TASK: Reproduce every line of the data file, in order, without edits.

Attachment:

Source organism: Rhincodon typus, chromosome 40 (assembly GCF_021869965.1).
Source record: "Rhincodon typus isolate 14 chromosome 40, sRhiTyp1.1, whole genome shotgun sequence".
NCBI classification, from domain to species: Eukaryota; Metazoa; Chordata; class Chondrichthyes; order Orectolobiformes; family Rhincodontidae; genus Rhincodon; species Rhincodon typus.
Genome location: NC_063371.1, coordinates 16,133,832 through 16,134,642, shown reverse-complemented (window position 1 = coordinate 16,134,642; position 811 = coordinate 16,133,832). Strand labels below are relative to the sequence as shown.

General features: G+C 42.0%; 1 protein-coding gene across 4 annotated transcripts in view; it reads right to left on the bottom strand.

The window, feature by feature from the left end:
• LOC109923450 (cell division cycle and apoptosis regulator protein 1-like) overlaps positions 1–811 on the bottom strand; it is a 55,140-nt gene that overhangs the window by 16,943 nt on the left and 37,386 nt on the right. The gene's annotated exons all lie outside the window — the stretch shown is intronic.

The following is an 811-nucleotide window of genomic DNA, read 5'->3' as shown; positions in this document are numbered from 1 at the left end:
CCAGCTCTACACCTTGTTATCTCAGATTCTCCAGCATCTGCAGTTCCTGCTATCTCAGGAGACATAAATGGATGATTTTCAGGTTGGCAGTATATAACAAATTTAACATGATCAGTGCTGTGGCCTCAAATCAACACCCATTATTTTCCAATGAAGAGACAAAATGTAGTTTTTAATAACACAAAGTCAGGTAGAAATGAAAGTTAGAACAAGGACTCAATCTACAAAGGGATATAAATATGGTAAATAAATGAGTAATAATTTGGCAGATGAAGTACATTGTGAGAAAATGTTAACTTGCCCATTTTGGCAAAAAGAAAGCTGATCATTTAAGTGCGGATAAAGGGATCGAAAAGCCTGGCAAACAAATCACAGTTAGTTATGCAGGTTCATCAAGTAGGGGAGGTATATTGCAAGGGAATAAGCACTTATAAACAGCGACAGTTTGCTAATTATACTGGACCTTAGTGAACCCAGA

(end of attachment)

Source organism: Rhincodon typus, chromosome 40 (assembly GCF_021869965.1).
Source record: "Rhincodon typus isolate 14 chromosome 40, sRhiTyp1.1, whole genome shotgun sequence".
NCBI classification, from domain to species: Eukaryota; Metazoa; Chordata; class Chondrichthyes; order Orectolobiformes; family Rhincodontidae; genus Rhincodon; species Rhincodon typus.
Genome location: NC_063371.1, coordinates 16,133,832 through 16,134,642, shown reverse-complemented (window position 1 = coordinate 16,134,642; position 811 = coordinate 16,133,832). Strand labels below are relative to the sequence as shown.

General features: G+C 42.0%; 1 protein-coding gene across 4 annotated transcripts in view; it reads right to left on the bottom strand.

The window, feature by feature from the left end:
• LOC109923450 (cell division cycle and apoptosis regulator protein 1-like) overlaps positions 1–811 on the bottom strand; it is a 55,140-nt gene that overhangs the window by 16,943 nt on the left and 37,386 nt on the right. The gene's annotated exons all lie outside the window — the stretch shown is intronic.

The following is an 811-nucleotide window of genomic DNA, read 5'->3' as shown; positions in this document are numbered from 1 at the left end:
CCAGCTCTACACCTTGTTATCTCAGATTCTCCAGCATCTGCAGTTCCTGCTATCTCAGGAGACATAAATGGATGATTTTCAGGTTGGCAGTATATAACAAATTTAACATGATCAGTGCTGTGGCCTCAAATCAACACCCATTATTTTCCAATGAAGAGACAAAATGTAGTTTTTAATAACACAAAGTCAGGTAGAAATGAAAGTTAGAACAAGGACTCAATCTACAAAGGGATATAAATATGGTAAATAAATGAGTAATAATTTGGCAGATGAAGTACATTGTGAGAAAATGTTAACTTGCCCATTTTGGCAAAAAGAAAGCTGATCATTTAAGTGCGGATAAAGGGATCGAAAAGCCTGGCAAACAAATCACAGTTAGTTATGCAGGTTCATCAAGTAGGGGAGGTATATTGCAAGGGAATAAGCACTTATAAACAGCGACAGTTTGCTAATTATACTGGACCTTAGTGAACCCAGA